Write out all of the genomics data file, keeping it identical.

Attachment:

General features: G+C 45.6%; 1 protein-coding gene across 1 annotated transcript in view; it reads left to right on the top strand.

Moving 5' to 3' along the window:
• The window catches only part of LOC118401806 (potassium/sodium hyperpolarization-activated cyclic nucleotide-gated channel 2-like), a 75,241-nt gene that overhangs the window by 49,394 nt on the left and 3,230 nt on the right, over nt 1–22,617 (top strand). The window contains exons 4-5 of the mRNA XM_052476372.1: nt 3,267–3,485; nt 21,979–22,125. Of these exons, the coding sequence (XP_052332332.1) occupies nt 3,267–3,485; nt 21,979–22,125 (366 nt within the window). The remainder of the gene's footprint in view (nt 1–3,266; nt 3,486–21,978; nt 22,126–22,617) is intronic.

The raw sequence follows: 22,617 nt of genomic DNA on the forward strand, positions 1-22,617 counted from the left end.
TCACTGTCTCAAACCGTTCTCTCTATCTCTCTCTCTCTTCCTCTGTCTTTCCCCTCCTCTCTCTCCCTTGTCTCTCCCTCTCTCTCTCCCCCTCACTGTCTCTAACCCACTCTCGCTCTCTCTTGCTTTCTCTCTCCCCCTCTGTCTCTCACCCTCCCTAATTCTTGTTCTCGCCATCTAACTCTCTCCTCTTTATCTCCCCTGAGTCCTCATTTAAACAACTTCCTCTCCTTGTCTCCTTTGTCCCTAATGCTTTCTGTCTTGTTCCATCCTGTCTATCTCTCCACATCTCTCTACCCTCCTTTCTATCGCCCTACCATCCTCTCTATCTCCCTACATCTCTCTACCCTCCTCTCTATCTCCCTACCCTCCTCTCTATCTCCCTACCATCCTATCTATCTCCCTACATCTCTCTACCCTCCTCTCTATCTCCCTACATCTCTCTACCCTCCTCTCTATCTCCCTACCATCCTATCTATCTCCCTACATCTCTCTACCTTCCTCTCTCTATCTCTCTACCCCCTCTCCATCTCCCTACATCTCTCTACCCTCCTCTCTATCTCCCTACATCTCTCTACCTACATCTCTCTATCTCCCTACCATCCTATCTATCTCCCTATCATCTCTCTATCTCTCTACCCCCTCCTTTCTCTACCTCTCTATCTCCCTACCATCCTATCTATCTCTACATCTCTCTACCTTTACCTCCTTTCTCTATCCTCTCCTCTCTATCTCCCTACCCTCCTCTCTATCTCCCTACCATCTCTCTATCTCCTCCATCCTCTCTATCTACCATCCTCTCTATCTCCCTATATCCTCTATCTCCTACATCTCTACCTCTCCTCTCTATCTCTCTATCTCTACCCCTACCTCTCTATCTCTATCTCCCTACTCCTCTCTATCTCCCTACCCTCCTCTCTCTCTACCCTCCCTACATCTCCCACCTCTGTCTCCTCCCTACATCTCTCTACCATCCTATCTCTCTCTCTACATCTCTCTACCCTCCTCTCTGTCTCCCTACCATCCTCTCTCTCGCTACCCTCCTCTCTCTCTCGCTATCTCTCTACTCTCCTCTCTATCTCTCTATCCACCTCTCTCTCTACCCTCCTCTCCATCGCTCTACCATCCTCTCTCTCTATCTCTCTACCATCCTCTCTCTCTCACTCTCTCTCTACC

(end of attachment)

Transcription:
General features: G+C 45.6%; 1 protein-coding gene across 1 annotated transcript in view; it reads left to right on the top strand.

Moving 5' to 3' along the window:
• The window catches only part of LOC118401806 (potassium/sodium hyperpolarization-activated cyclic nucleotide-gated channel 2-like), a 75,241-nt gene that overhangs the window by 49,394 nt on the left and 3,230 nt on the right, over nt 1–22,617 (top strand). The window contains exons 4-5 of the mRNA XM_052476372.1: nt 3,267–3,485; nt 21,979–22,125. Of these exons, the coding sequence (XP_052332332.1) occupies nt 3,267–3,485; nt 21,979–22,125 (366 nt within the window). The remainder of the gene's footprint in view (nt 1–3,266; nt 3,486–21,978; nt 22,126–22,617) is intronic.

The raw sequence follows: 22,617 nt of genomic DNA on the forward strand, positions 1-22,617 counted from the left end.
TCACTGTCTCAAACCGTTCTCTCTATCTCTCTCTCTCTTCCTCTGTCTTTCCCCTCCTCTCTCTCCCTTGTCTCTCCCTCTCTCTCTCCCCCTCACTGTCTCTAACCCACTCTCGCTCTCTCTTGCTTTCTCTCTCCCCCTCTGTCTCTCACCCTCCCTAATTCTTGTTCTCGCCATCTAACTCTCTCCTCTTTATCTCCCCTGAGTCCTCATTTAAACAACTTCCTCTCCTTGTCTCCTTTGTCCCTAATGCTTTCTGTCTTGTTCCATCCTGTCTATCTCTCCACATCTCTCTACCCTCCTTTCTATCGCCCTACCATCCTCTCTATCTCCCTACATCTCTCTACCCTCCTCTCTATCTCCCTACCCTCCTCTCTATCTCCCTACCATCCTATCTATCTCCCTACATCTCTCTACCCTCCTCTCTATCTCCCTACATCTCTCTACCCTCCTCTCTATCTCCCTACCATCCTATCTATCTCCCTACATCTCTCTACCTTCCTCTCTCTATCTCTCTACCCCCTCTCCATCTCCCTACATCTCTCTACCCTCCTCTCTATCTCCCTACATCTCTCTACCTACATCTCTCTATCTCCCTACCATCCTATCTATCTCCCTATCATCTCTCTATCTCTCTACCCCCTCCTTTCTCTACCTCTCTATCTCCCTACCATCCTATCTATCTCTACATCTCTCTACCTTTACCTCCTTTCTCTATCCTCTCCTCTCTATCTCCCTACCCTCCTCTCTATCTCCCTACCATCTCTCTATCTCCTCCATCCTCTCTATCTACCATCCTCTCTATCTCCCTATATCCTCTATCTCCTACATCTCTACCTCTCCTCTCTATCTCTCTATCTCTACCCCTACCTCTCTATCTCTATCTCCCTACTCCTCTCTATCTCCCTACCCTCCTCTCTCTCTACCCTCCCTACATCTCCCACCTCTGTCTCCTCCCTACATCTCTCTACCATCCTATCTCTCTCTCTACATCTCTCTACCCTCCTCTCTGTCTCCCTACCATCCTCTCTCTCGCTACCCTCCTCTCTCTCTCGCTATCTCTCTACTCTCCTCTCTATCTCTCTATCCACCTCTCTCTCTACCCTCCTCTCCATCGCTCTACCATCCTCTCTCTCTATCTCTCTACCATCCTCTCTCTCTCACTCTCTCTCTACC